Heads up, everyone, I’m reviewing the Bible. Well, sort of. I am reviewing a particular edition of the New Testament, magazine-style, with pictures. I am, by and large, reviewing the pictures.
All I will say about the text is that this book thing uses the Today’s English Version, which I think of as generally pretty crummy as translations go. But it’s meant for people who like little words in short sentences, and on that note it achieves its goal of being simple to understand. I just don’t like it.
So, the Bible Illuminated project introduces itself thusly (from the website):
The concept originated with a general philosophical dinner table discussion between Michel Gyring and Mats Rabe in Stockholm, Sweden. The conversation, which led to several other discussions with key individuals, asked the question “Why people don’t read historical texts” and they began pondering if the traditional format or design turned people off. They realized there was a huge opportunity to re-design or illuminate these types of old texts. This was the beginning of Illuminated World (formerly Förlaget Illuminated Sweden, AB.)
Illuminated World seeks to introduce today’s audience to a revolutionary contemporary Bible, one that encourages dialogue and is culturally relevant, accessible and easily digestible for any reader regardless of religious, economic, racial or social background.
We have no religious agenda nor do we support a specific faith. Bible Illuminated is intended to be a unique vehicle for reacquainting today’s reader with one of the most important historical, and cultural texts ever written.
Okay. First of all, I don’t understand the idea that people don’t read historical texts because of their “traditional format and design” (by which I understand them to mean, you know “books”) but perhaps this is the case. I dunno. We’re all readers here, but maybe you guys know some people like this? And I find it strange that a group out there is publishing Bibles without supporting “a specific faith”. Doesn’t that seem a bit … strange? It’s like publishing the Quran, and saying “Oh, no, we don’t have anything to say about Islam — we just want to publish the Quran and for everybody to read it.” And there’s not much to say to that except, “um, okay.”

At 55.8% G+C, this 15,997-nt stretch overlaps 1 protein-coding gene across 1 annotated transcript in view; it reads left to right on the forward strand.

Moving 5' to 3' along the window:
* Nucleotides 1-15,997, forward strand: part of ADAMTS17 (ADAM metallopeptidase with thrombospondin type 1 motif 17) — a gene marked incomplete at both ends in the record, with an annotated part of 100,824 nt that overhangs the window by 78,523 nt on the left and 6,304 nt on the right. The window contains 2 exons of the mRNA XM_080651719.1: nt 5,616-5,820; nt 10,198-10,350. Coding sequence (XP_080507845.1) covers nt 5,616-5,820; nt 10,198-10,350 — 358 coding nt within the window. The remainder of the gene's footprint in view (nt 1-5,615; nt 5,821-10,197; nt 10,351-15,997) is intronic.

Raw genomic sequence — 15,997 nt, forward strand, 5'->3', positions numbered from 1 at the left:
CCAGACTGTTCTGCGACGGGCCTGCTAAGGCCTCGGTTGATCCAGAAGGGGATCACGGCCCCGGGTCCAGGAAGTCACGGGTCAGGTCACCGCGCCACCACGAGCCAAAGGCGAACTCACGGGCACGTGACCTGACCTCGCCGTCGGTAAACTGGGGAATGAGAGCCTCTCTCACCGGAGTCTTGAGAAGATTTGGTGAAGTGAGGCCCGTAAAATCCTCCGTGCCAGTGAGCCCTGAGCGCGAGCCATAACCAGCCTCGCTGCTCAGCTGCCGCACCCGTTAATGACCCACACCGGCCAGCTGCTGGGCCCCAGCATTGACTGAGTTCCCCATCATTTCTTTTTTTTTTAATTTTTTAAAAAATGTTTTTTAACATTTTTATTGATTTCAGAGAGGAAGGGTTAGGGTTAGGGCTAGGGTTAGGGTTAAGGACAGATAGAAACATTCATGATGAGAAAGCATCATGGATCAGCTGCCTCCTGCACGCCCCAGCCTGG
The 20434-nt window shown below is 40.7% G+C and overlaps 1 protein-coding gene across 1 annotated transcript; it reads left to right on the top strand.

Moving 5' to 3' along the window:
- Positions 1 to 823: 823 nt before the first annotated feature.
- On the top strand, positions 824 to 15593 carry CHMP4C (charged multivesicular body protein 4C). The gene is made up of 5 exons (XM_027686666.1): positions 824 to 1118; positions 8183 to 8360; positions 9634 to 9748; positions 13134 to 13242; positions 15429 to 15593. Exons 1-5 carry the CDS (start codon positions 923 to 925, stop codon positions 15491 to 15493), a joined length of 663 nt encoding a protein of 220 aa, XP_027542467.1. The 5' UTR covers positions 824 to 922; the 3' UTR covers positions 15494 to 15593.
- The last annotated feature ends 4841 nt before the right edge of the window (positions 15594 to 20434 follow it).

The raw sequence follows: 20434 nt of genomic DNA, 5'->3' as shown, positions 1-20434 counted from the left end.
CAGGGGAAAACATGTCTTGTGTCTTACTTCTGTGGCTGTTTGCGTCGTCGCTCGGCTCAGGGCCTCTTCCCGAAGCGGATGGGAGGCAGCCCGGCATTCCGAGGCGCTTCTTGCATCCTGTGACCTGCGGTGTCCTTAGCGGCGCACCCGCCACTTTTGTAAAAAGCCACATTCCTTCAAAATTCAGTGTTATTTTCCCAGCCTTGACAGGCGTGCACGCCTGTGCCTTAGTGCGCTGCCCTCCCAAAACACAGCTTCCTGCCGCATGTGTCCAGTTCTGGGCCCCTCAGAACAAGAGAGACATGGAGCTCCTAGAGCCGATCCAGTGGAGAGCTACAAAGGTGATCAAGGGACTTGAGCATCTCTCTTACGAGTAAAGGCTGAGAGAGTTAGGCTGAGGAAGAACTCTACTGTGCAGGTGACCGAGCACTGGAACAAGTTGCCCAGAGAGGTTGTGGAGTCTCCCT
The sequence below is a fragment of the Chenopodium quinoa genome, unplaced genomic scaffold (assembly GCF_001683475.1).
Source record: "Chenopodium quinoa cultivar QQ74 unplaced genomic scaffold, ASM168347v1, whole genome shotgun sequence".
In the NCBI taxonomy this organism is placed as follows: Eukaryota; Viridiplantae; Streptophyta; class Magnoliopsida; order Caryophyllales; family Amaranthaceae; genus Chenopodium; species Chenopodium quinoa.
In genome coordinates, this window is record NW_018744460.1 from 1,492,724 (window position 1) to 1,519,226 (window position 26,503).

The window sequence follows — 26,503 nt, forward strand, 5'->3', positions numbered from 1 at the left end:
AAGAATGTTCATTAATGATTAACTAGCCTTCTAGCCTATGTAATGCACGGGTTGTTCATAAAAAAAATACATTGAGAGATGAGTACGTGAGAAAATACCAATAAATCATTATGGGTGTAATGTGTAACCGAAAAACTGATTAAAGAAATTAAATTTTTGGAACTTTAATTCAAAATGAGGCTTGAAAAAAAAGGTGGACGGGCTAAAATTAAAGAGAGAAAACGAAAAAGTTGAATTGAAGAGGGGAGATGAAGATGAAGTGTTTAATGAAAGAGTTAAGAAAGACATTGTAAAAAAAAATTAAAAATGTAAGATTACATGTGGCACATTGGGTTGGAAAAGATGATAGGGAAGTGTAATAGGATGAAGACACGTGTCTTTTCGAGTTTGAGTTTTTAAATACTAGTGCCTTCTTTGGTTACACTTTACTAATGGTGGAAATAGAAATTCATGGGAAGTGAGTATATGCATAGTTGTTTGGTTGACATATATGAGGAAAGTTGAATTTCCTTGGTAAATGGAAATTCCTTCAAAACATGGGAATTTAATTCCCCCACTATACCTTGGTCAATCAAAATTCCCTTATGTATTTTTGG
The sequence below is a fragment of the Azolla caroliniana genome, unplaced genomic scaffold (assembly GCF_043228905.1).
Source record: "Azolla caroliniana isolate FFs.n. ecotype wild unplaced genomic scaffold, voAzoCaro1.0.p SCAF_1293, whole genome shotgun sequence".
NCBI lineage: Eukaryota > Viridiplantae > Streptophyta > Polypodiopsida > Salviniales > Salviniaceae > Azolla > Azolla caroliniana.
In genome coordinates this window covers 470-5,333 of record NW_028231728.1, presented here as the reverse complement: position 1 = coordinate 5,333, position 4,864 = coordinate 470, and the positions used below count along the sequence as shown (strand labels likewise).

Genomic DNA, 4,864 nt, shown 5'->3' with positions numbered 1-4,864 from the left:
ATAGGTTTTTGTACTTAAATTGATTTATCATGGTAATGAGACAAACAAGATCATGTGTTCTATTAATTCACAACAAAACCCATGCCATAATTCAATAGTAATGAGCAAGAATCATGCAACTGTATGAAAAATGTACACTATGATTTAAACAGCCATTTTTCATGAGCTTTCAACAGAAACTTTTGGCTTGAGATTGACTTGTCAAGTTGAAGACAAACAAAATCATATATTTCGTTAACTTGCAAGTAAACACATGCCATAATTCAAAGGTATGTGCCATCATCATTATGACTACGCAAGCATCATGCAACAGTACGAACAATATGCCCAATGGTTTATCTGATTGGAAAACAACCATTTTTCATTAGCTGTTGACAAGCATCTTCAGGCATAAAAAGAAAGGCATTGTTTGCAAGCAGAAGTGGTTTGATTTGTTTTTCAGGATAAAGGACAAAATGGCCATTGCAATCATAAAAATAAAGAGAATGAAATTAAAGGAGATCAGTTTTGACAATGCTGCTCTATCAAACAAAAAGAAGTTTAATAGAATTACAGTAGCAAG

But, whatever, you want to put together a big Bible magazine thingy, you go right ahead. And apparently sales of Bibles in Sweden have skyrocketed (Sweden being where this was originally published) and, as a Christian, I can’t really argue with getting the Word out there. And I firmly believe that even people who don’t want to read the Bible as a religious text should be reading it as literature, because boy, is there ever a lot of stuff in English lit that you just won’t get if you don’t know your Bible.
But. But but but but but. So much but.
I have a lot of issues with this particular publication. Can you tell?
First of all, it’s shoddily put together. It’s just a big magazine — thicker than the TV guide, not as big as the Sears catalogue — and it’s bound as a magazine. And I can tell you that it crumples like a magazine, too, because my copy arrived damaged. I can’t see this being the sort of text that will last for a long time in the same way that a book does. It just doesn’t seem very strong. Why put out something that won’t physically last? Especially when it costs about the same as a large hardcover.
Secondly, there are the pictures. Now how these work, as I understand it, is that the project people grabbed a bunch of other people and said, “Here, choose some verses and pick pictures for them.” The results are… interesting and I suppose that they do “encourage dialogue” (I mean look at me, blah-de-blahing away). But for the life of me, I can’t figure out why most of the pictures got in. They are a motly conglomerate of the irreverent and the irrelevant. Some are offensive. Many are blatant in their agenda. Few-to-none of them are particularly helpful in terms of illustrating biblical passages or helping to explain them.
I do believe that the Bible is a text that is “revolutionary… culturally relevant” and largely accessible. I do not think that this text futhers that reputation in any particular way. If you want to read a Bible, there are better editions to choose. And if you’d like to look at pretty pictures, I suggest going to the museum instead. Give this one a pass.